Community Foundations vs. Impact Investing

IMPACT INVESTING – A MARKET SHIFT

Community Foundations used to be the only place where your money could “do good” because most traditional banks offered only for-profit investments. With consumers shifting towards investing for positive impact, banks are now increasing the options available for social purpose impact investment.

Having lost their monopoly on conscious investing, Community Foundations find themselves in the middle of a rapidly growing marketplace with their uniqueness dwindling and donor expectations rising.

BANKING ON GOOD

As consumer preferences have shifted, ESG (environmental, social and corporate governance) investing, social impact investing and charitable gift programs have grown to be part of the standard offerings of wealth management firms and financial institutions. Coupled with their robust administrative engines, which provide easy to access investor statements, white-glove customer service, and simple tax management, banks are becoming a force to be reckoned with in the charitable space.  Savvy investors are considering investment service providers as a one-stop-shop for all their financial needs.  They want convenience, transparency, and speed on top of the “good” investing, like being able to log in online, see fund returns and charitable giving information.

DONOR EXPECTATIONS

Since financial institutions have moved into impact investing, many donors are expecting Community Foundations to provide a professional level of service, enabled by technology.  Large banks deliver online portals and transactions, immediate personalized service and quick turnaround times. Community Foundations don’t have the luxury of large budgets for donor relationship management and will have to take innovative approaches in their digital strategies to provide the high level, digitally enabled services donors are demanding.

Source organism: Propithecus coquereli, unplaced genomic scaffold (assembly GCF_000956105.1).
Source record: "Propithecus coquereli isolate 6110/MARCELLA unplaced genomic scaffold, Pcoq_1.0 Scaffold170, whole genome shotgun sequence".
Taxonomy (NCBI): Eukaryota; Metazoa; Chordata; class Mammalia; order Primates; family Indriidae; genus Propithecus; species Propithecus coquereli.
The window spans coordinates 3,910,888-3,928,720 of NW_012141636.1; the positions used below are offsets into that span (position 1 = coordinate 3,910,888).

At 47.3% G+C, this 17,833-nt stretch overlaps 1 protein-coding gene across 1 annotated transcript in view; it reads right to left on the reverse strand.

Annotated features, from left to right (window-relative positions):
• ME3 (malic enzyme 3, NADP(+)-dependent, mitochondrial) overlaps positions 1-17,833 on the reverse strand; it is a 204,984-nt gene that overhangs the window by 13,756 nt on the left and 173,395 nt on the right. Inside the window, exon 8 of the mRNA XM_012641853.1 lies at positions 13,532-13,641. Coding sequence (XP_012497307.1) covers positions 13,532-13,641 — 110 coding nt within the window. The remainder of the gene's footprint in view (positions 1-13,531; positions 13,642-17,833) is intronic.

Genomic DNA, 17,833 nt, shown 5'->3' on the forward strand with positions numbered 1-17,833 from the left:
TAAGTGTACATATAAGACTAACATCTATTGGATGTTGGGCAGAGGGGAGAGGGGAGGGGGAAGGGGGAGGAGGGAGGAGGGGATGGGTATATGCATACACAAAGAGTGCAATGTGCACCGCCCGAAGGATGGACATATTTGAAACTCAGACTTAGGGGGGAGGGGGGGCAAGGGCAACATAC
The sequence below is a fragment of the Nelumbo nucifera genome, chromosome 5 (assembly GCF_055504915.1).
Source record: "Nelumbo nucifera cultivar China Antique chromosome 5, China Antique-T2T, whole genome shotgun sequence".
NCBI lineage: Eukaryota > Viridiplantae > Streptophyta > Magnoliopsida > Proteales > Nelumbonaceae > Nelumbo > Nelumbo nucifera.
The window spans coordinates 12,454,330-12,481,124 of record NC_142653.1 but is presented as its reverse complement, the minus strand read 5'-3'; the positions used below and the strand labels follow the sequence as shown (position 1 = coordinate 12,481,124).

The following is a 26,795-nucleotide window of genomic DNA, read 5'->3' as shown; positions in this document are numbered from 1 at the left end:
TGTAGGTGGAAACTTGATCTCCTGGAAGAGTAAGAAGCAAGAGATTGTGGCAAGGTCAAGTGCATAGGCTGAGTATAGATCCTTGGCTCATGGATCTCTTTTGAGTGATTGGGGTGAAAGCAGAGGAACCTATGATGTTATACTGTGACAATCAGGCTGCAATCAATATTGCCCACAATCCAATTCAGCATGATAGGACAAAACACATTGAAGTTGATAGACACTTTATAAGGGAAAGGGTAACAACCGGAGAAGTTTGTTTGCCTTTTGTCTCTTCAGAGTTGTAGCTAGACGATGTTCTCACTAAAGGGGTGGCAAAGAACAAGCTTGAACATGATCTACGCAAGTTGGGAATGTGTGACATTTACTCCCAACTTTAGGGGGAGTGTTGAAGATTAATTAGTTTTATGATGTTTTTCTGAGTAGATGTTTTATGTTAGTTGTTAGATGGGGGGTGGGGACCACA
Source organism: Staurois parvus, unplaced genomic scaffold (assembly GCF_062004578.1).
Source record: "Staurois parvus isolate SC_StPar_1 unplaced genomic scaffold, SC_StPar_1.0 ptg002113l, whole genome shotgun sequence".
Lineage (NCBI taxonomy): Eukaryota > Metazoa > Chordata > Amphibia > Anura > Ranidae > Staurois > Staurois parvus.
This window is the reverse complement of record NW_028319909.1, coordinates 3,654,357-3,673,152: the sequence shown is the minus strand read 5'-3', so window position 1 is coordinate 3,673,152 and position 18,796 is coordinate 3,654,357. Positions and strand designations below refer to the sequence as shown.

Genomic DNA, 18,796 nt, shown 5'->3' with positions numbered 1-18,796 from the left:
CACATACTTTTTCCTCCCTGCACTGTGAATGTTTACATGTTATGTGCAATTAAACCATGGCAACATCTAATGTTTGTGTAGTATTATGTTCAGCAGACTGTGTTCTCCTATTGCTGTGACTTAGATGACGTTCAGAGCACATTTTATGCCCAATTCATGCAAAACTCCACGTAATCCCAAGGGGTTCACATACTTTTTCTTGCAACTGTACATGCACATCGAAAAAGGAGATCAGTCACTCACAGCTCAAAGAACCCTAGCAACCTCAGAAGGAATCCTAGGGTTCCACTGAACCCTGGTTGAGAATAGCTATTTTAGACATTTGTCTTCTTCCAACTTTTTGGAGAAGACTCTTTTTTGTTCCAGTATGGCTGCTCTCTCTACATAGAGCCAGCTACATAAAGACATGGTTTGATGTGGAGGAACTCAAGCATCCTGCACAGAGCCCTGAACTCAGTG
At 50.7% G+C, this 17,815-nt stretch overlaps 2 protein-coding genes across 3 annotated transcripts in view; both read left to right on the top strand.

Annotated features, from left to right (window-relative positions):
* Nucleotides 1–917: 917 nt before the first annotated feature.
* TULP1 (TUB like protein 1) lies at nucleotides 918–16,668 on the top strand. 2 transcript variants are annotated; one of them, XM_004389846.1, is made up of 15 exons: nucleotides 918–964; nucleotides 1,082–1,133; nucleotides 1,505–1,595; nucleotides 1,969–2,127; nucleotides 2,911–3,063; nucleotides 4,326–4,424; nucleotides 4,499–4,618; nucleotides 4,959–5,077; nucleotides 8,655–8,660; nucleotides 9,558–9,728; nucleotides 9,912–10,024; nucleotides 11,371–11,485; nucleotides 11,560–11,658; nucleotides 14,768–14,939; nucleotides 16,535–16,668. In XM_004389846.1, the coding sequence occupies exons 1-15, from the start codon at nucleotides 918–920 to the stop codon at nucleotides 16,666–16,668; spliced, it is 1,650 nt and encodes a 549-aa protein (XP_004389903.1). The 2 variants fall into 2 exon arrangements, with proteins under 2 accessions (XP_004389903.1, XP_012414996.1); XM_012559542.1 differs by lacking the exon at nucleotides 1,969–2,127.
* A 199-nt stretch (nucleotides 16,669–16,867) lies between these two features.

GrantBook helps Community Foundations by recommending right-sized tools that work together to meet their donor needs.

RIGHT-SIZED TOOLS THAT WORK TOGETHER

If your Community Foundation is considering an investment in technology, it is important to ask the right questions before choosing tools. For example,

  • What are the priorities and needs of all stakeholders?
  • How can we reduce inefficiencies while remaining diligent and compliant?
  • How can we get a team agreement on how to move forward?

Working with Community Foundations, GrantBook has seen success in implementing cloud-based fund and grants management systems with donor portals and self-serve options.  This solution eases the administrative burden placed on Community Foundation staff members. Taking advantage of automation and integrations between e-mail, e-commerce and newsletter solutions can reduce manual data entry and errors.  These types of solutions allow Foundation staff to work more openly, breathe easier and take the time needed to focus on strategic activities.

PROTECTING YOUR TECHNOLOGY INVESTMENT

Managing through change is a challenge in any organization.  Transforming people, organization, processes, and technology is even harder.  However, when co-development with full stakeholder inclusion is applied, the risk of a failed technology investment is greatly mitigated.

Through GrantBook’s experience in Digital Strategy, we’ve seen the benefits of bringing staff members together to share their concerns, challenges, and ideas for moving forward.Creating alignment on a Digital Strategy can allow a Community Foundation to make small innovations already in the minds of staff. While technology tools and solutions can enable innovation, investing in the users of these tools is where these game-changing moments can occur.

The  “how” of transformation is the key to Community Foundation sustainability and relevance.  With the appropriate strategy, Community Foundations can make the most of their nimble size to positively impact their communities.

James Law

Director, Partner & Relationship Development

Philanthropy Solutions Advisor, Client Services

I am curious about people. I like learning about our motivations, passions, emotions and challenges as humans. While technology and processes are important in helping drive our work. The strategies and goals that these support come from individuals and teams - getting to know these communities is what drives me.